On September 10, Bloomberg News described how Sheryl Sandberg, who recently released her book "Lean In" in Chinese, brought a message of change to a standing-room-only crowd of more than 800 at a CKGSB-organized event.
By Bloomberg News September 10, 2013.
“Facebook Chief Operating Officer Sheryl Sandberg gestures as she speaks at “Women in Leadership and the Future of Online Business”, hosted by Cheung Kong Graduate School of Business (CKGSB) and CITIC Press Corporation and Xinrui New Media at a hotel in Beijing, on Sept. 10, 2013. Photograph by Andy Wong/AP Photo.
Facebook may be banned in China, but for one night anyway, Chief Operating Officer Sheryl Sandberg made herself heard in the world’s most populous nation.
Sandberg, promoting the Chinese translation of her book “Lean In” that was released in the U.S. in March, brought a message of change to a standing-room-only crowd of more than 800 at the Cheung Kong Graduate School of Business in Beijing.
Delivering key themes from the book, Sandberg called for a global push to address the stereotypes that hold women back, changes in corporate polices to be more accommodating to women, and for more equality and work-sharing between men and women in the home. China can be a leader in the global push for equality, Sandberg said.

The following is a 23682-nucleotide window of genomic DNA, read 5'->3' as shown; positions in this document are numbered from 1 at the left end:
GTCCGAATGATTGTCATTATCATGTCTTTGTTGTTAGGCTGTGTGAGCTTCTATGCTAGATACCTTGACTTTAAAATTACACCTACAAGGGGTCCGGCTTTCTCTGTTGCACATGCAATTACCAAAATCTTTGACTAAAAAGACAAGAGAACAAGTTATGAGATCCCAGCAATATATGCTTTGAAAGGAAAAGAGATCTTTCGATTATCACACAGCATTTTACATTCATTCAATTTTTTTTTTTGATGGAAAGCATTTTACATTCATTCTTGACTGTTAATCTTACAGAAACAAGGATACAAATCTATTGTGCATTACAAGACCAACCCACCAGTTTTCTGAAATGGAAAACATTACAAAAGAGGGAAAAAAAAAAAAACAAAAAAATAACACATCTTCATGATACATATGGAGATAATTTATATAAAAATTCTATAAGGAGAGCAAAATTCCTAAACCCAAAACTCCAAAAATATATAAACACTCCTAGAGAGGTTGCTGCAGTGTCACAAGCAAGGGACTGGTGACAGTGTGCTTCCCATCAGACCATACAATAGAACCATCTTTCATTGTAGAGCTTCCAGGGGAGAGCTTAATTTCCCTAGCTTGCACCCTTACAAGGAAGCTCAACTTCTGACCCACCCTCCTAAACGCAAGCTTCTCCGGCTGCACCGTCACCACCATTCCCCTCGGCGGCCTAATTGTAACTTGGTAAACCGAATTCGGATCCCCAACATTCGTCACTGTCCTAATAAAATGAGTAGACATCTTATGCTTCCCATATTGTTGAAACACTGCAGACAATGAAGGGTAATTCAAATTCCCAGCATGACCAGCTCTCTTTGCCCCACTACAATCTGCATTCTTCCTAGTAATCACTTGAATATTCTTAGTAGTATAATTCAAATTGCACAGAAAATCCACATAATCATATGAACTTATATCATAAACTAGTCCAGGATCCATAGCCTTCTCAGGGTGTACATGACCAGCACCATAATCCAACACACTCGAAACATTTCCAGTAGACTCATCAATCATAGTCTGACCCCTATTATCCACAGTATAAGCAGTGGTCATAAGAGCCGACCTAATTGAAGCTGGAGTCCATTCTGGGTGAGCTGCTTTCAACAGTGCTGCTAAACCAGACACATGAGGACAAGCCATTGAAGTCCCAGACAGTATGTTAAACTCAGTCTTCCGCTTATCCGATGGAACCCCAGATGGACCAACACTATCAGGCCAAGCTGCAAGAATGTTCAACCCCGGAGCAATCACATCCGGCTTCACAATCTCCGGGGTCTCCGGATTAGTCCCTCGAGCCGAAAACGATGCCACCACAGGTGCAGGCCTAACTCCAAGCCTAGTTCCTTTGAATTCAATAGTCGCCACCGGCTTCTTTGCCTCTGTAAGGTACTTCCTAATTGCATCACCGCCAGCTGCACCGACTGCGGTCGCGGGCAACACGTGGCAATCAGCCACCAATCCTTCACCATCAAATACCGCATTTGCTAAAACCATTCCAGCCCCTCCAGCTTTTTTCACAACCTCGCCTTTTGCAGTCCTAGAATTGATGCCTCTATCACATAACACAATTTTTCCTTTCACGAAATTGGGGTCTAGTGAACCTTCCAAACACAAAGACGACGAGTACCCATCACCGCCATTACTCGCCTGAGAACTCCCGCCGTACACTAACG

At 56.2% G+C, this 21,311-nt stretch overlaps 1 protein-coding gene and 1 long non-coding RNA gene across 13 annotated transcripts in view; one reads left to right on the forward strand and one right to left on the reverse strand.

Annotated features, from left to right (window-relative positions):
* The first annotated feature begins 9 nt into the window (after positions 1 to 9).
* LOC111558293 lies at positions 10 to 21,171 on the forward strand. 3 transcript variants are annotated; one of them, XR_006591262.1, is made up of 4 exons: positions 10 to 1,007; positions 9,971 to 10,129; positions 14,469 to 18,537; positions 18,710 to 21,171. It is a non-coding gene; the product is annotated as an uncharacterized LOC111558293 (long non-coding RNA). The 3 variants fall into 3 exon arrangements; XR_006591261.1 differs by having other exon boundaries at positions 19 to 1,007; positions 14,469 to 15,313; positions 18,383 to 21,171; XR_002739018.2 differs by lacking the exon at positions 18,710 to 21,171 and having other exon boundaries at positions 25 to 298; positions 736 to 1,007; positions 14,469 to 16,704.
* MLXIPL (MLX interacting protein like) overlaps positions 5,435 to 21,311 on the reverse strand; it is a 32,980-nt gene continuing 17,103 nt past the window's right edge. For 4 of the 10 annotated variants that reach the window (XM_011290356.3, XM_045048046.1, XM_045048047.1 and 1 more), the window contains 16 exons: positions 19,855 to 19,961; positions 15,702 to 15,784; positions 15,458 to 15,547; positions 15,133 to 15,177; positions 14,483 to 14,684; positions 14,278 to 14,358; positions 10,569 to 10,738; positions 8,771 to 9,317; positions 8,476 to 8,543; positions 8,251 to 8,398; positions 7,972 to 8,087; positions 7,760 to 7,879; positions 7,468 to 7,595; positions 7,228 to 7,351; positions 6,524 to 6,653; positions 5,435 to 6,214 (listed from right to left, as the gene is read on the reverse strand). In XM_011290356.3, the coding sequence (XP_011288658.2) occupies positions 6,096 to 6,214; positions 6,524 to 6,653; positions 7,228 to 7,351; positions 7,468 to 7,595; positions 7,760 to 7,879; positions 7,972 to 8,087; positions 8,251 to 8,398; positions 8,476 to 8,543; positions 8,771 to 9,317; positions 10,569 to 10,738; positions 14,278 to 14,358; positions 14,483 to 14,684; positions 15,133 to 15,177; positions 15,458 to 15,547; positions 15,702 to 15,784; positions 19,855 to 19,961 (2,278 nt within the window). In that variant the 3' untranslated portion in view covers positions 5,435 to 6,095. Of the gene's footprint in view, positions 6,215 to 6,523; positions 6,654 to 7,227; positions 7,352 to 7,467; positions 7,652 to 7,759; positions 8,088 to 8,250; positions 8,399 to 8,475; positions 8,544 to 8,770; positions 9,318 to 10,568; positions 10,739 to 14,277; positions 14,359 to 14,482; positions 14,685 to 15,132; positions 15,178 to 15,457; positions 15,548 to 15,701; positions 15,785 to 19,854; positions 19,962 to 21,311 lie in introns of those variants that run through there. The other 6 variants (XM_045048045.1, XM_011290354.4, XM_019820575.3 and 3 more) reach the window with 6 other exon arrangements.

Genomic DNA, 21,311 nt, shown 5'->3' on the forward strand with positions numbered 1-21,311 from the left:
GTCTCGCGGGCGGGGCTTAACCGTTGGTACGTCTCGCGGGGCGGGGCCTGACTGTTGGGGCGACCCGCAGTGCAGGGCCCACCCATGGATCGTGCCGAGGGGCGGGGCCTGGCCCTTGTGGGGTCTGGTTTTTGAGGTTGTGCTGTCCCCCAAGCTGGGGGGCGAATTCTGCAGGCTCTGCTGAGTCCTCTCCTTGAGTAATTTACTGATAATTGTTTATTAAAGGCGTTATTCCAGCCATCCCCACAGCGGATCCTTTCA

“I believe the time is right for change,” said Sandberg, 44, who joined Facebook in 2008. “I believe that China can lead. It is not just the sheer size of the country or your population. It’s not just your unbelievable economic growth that is the envy of the world. It’s that this society has very deep, deep roots. Parents invest in children. This is a country that understands that change needs to happen to make things better for the next generation.”
At no time during her presentation did Sandberg address China’s censorship or the outlook for Facebook in the world’s largest Internet market.
China censors the Internet by blocking access to overseas websites including Facebook and Google’s YouTube, as well those containing pornography, gambling and content critical of the ruling Communist Party. Facebook has been restricted since 2009, shutting it out of a market with more than 591 million Web users.
As Sandberg stepped off stage, she was surrounded by autograph seekers. Once journalists began lobbing questions her way, it was all self-censorship.
“I’m not taking any questions,” Sandberg said as she rushed away.”